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Brazil's new president vows to revive economy amid challenges

Brazil's new President Michel Temer on Wednesday vowed to revive the economy and ensure political stability in his first televised address to the nation.

In the pre-recorded speech, Temer urged people to unite behind his new government and pull the economy out of recession.

The new government will work to ensure the country "that is reconciled, pacified and growing economically," said the new Brazilian president as he headed to China to attend the G20 summit.

Temer said "uncertainty has ended" and that the moment has come for hope and confidence after a long period of chaos due to the impeachment process.

He also defended reforms in labor laws and the social security system.

"In order to ensure the pensions' payment, we must reform the social security system. Without the reform, in a few years the government will be unable to pay the retired citizens' pensions," he said.

Earlier in the day, Temer was sworn in a ceremony after the Senate voted 61-20 to immediately remove President Dilma Rousseff from office for breaking fiscal laws in her management of the federal budget, ending a long impeachment process.

Temer, Rousseff's then vice president, will serve as the new leader in the rest of Rousseff's four-year term through 2018.

At his first cabinet meeting after the swearing-in ceremony, Temer vowed to revive the economy.

Temer said he would urgently seek support from various parties in Congress to tackle urgent issues, including unemployment.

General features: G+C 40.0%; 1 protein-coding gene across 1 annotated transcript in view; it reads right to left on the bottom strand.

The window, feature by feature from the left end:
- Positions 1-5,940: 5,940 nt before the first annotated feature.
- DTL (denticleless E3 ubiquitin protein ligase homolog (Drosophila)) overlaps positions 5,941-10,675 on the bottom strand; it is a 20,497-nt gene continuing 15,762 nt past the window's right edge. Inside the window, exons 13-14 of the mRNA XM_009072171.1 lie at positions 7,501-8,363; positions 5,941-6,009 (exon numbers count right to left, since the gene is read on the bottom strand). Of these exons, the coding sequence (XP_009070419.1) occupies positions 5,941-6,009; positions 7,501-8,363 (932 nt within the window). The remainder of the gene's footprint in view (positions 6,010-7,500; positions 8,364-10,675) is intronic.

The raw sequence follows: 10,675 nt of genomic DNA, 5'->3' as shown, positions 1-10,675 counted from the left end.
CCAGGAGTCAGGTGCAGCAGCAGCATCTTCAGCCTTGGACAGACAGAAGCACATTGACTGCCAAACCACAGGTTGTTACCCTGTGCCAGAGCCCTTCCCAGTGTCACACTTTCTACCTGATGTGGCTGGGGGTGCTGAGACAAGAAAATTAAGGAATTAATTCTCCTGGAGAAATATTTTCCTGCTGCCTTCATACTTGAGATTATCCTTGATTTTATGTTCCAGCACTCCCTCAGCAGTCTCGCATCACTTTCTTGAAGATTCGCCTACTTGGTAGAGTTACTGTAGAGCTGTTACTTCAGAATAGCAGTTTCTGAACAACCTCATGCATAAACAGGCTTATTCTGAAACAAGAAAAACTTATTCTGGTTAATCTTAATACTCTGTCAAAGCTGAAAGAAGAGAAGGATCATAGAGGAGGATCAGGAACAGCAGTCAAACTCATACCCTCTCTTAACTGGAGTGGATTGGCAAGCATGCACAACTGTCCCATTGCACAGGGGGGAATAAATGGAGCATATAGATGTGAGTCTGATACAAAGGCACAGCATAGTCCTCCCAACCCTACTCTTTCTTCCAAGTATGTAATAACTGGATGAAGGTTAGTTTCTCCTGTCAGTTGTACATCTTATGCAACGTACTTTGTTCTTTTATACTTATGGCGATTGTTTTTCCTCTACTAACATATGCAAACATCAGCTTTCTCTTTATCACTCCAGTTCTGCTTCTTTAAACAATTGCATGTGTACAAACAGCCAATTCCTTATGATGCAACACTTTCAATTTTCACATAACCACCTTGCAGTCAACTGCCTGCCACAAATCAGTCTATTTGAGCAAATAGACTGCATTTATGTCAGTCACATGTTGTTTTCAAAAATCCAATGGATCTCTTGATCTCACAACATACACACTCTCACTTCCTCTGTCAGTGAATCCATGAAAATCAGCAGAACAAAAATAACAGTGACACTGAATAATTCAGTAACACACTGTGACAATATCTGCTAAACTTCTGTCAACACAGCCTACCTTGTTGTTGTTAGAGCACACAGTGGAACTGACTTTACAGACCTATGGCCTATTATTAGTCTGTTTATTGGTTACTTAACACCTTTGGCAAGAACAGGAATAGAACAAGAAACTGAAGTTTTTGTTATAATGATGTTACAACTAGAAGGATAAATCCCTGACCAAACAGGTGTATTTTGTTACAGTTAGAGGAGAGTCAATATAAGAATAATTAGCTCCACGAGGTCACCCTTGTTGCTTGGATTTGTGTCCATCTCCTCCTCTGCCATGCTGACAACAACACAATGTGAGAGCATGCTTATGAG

"We have a huge unemployment rate, almost 12 million (jobless) people. This is a frightening number," said Temer, a member of Brazilian Democratic Movement Party.

Temer also rebuked the allegation that the impeachment process against Rousseff was "a coup," saying it was carried out fully according to law.

The new Brazilian president faces serious challenges: an economy in deep recession, huge budget deficits, a high unemployment rate of over 11 percent, as well as corruption.

Brazil's economy shrank 3.8 percent in 2015 and is expected to remain in the negative territory this year.

But there are signs of hope for the largest economy in Latin America. Its commodity prices have begun to stabilize and stocks prices are climbing, showing a gradual rise of investors' confidence.

Temer, who became interim president after Rousseff was suspended in May due to the impeachment process, has already tried to make some changes to fix the economy.

The government is easing up on business regulations and loosing labor rules instead of favoring unions and tightening environment laws. State companies, such as oil giant Petrobras, are seeing some of the assets privatized or are encouraged to team up with the private sector.

Although markets have responded well to these moves with confidence rising among investors, convincing Brazilian people will prove much tougher.

Meanwhile, Rousseff was defiant, calling the impeachment "a parliamentary coup" and "great injustice."

She also became the first Brazilian president removed from office since 1992, when Fernando Collor de Mello resigned just before the final vote in the impeachment process against him.

[Source: Xinhua, Rio de Janeiro, 31Aug16]

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